You’re getting down to booking your airline ticket. Because you checked ahead of time — you did, didn’t you? — you know how much you will have to pay if you make a change to your nonrefundable ticket. Then you see a glimmer of hope. The airline or the online travel agency is offering you a chance to buy insurance. Maybe that’s a hedge against having to pay a change fee that could cost you $200. Is this the answer to your prayers?

Depends on what you’re praying for. Let’s say your petition sounds like this: “Please, (name higher power here), let me pay a few bucks and ensure that I won’t have to pay that big fat fee if I have to change my airline ticket.” If that’s your prayer, you could be disappointed.

That’s what a recent National Consumers League (NCL) study says: “Consumers being offered travel insurance are often not provided the information necessary to make an informed buying decision. This is largely due to confusing messaging on major airline ticketing websites where consumers are led to believe that travel insurance covers more unforeseen circumstances than it actually does. Research by NCL has shown that potentially misleading marketing of travel insurance policies is widespread in the airline industry.”

There’s not uniform agreement on the report, of course. Linda Kundell, a spokeswoman for the U.S. Travel Insurance Association (, says, “This report is flawed in some ways. Some of the facts have not been really interpreted 100 percent correctly.”

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But on this much, both Kundell and John Breyault, author of the NCL report, agree, albeit for different reasons: A $20 policy bought at checkout is probably not the answer to all your worries.

“Twenty dollars is not going to cover you as broadly as another policy,” Kundell said. “You get what you pay for. I think that’s an important take-away.” Expecting full coverage is “not logical,” Kundell said, and no insurance policy covers everything.

But Breyault objects to what he calls “aggressive marketing language” of the policies (“No, I choose not to protect my trip,” one site says), which leads consumers to believe that such a policy will solve all their problems.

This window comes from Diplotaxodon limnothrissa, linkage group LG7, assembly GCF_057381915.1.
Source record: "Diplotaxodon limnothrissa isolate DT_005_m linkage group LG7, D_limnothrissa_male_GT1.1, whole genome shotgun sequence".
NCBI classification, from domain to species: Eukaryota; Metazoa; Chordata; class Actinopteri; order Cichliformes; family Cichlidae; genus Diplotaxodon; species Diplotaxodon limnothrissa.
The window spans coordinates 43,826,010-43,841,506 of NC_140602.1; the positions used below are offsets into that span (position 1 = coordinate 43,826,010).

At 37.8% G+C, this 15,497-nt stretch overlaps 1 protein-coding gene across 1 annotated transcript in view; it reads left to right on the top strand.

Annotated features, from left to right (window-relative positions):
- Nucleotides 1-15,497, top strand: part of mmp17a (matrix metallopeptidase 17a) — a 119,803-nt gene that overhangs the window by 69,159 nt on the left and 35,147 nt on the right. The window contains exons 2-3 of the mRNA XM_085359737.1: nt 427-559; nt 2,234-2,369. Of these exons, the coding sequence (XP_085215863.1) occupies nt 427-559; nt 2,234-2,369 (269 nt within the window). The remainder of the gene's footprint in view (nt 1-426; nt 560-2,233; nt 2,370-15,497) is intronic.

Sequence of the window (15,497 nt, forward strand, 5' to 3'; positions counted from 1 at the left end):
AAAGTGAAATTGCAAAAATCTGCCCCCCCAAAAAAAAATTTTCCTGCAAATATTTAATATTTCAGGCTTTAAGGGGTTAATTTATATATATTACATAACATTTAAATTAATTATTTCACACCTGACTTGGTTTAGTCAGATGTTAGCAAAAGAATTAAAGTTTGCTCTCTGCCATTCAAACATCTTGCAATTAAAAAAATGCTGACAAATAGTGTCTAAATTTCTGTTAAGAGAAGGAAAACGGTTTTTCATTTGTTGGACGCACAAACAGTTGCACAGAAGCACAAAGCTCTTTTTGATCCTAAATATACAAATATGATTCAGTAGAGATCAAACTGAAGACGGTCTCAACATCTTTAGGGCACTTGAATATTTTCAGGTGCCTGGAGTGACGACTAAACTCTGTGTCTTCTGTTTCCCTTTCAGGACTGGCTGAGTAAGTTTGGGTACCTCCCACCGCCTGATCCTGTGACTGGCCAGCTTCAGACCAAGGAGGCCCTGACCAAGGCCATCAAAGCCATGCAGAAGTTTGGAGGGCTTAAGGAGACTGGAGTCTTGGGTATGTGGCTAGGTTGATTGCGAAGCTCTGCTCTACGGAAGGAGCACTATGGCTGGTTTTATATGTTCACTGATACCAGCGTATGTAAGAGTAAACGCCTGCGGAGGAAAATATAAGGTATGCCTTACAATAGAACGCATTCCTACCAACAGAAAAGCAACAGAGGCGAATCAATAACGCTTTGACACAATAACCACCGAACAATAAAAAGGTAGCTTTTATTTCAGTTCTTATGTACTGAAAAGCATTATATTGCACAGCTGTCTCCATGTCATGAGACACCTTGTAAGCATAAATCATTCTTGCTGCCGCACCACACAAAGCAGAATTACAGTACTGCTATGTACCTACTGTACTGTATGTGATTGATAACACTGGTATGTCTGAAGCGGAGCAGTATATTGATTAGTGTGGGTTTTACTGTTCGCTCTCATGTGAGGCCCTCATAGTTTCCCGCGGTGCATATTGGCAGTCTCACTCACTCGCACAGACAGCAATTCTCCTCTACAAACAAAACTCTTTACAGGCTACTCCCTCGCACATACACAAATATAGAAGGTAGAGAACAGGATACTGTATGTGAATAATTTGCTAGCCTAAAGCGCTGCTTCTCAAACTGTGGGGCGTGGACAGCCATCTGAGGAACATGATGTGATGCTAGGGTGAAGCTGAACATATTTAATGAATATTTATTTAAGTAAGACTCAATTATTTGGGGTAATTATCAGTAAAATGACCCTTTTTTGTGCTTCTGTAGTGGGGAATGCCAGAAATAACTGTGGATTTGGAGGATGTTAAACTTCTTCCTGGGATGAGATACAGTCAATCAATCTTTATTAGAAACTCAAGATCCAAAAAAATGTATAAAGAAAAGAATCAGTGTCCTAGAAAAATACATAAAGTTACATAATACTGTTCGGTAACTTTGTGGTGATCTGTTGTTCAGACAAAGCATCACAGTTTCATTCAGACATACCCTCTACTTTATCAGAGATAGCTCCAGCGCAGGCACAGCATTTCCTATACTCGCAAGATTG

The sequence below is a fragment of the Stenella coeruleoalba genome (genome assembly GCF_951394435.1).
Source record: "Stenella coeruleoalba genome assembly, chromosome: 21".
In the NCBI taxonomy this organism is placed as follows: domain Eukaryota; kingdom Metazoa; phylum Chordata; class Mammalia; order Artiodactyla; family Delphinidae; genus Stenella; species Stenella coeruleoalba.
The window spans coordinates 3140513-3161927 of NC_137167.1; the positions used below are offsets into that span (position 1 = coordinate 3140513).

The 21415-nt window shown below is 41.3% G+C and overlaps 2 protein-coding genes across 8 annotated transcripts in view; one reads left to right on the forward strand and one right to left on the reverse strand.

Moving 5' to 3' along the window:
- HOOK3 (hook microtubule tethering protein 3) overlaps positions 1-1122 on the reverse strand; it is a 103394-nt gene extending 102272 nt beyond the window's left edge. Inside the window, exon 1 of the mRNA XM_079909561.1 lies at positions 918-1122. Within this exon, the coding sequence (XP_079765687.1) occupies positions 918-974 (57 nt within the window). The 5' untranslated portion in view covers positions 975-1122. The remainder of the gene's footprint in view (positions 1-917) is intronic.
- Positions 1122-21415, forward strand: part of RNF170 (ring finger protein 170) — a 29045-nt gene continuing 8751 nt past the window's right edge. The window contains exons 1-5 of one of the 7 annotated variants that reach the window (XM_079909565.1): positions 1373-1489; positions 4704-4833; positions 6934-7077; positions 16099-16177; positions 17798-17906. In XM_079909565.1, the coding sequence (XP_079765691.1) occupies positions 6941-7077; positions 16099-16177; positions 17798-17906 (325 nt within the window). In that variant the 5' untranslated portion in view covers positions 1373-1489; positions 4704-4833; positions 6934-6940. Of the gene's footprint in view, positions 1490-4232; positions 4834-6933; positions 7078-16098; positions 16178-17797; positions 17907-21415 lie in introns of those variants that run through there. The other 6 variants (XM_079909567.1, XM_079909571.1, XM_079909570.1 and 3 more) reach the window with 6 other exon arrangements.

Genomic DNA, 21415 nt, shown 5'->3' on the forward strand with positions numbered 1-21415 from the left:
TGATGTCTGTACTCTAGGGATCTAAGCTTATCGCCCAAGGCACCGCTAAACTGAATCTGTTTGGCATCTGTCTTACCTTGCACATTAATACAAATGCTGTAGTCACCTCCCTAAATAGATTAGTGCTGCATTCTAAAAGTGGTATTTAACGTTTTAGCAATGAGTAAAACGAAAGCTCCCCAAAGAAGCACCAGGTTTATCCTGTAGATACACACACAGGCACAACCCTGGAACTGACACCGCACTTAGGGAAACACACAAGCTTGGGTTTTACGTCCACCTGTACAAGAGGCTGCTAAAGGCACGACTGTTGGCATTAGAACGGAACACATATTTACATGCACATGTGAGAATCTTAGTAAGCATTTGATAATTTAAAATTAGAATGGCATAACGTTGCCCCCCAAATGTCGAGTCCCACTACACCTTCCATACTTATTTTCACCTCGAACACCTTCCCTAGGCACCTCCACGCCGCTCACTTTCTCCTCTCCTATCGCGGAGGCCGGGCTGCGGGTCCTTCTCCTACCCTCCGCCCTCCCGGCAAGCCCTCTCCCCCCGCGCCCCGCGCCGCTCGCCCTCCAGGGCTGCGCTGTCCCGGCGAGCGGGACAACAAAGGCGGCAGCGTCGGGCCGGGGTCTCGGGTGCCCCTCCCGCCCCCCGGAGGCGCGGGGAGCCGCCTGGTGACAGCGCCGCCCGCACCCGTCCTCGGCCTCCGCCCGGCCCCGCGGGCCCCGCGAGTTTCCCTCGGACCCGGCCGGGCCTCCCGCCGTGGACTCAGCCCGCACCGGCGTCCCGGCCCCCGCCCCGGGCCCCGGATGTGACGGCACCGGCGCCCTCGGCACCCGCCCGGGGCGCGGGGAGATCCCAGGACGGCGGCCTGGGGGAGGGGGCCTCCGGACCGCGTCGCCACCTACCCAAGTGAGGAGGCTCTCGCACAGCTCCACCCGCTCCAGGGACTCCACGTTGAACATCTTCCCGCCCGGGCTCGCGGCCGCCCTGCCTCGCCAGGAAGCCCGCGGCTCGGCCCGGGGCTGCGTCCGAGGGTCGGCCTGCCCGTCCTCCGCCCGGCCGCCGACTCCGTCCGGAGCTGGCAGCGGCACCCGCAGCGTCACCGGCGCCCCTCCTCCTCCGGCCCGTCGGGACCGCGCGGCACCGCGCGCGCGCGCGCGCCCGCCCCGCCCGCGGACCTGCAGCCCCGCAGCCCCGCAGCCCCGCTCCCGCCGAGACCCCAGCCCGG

“Consumers don’t read those policies,” Breyault said. “They don’t realize what’s excluded.”

Insurance policies don’t make the Top 10 list for scintillating reading, unless you enjoy being in a state of incredulity.

One Orbitz-hyped policy I looked at had me jaw-dropped. You might not be covered, for instance, if you get fired and it’s your fault. You might not be covered if you or a family member plays in or trains for an amateur athletic competition and is injured. (Attention, parents of soccer/baseball/football/etc. players.)

On a policy marketed on the United Airlines booking site, I learned that if I suffer from a “mental or nervous health disorder (such as anxiety, depression, neurosis, psychosis and others), or any related physical complications (physical complication means any physical symptom); or the use or abuse of alcohol or drugs” I may be excluded.

Nearly one in four adult Americans suffers what the National Institute of Mental Health calls a “diagnosable mental disorder in a given year.”

Holy cow. Somebody get me an adult beverage straightaway.

No, wait. Would that disqualify my coverage because it specifies that the use of alcohol would exclude me?

Not sure. But Kundell says that’s where asking questions should come in.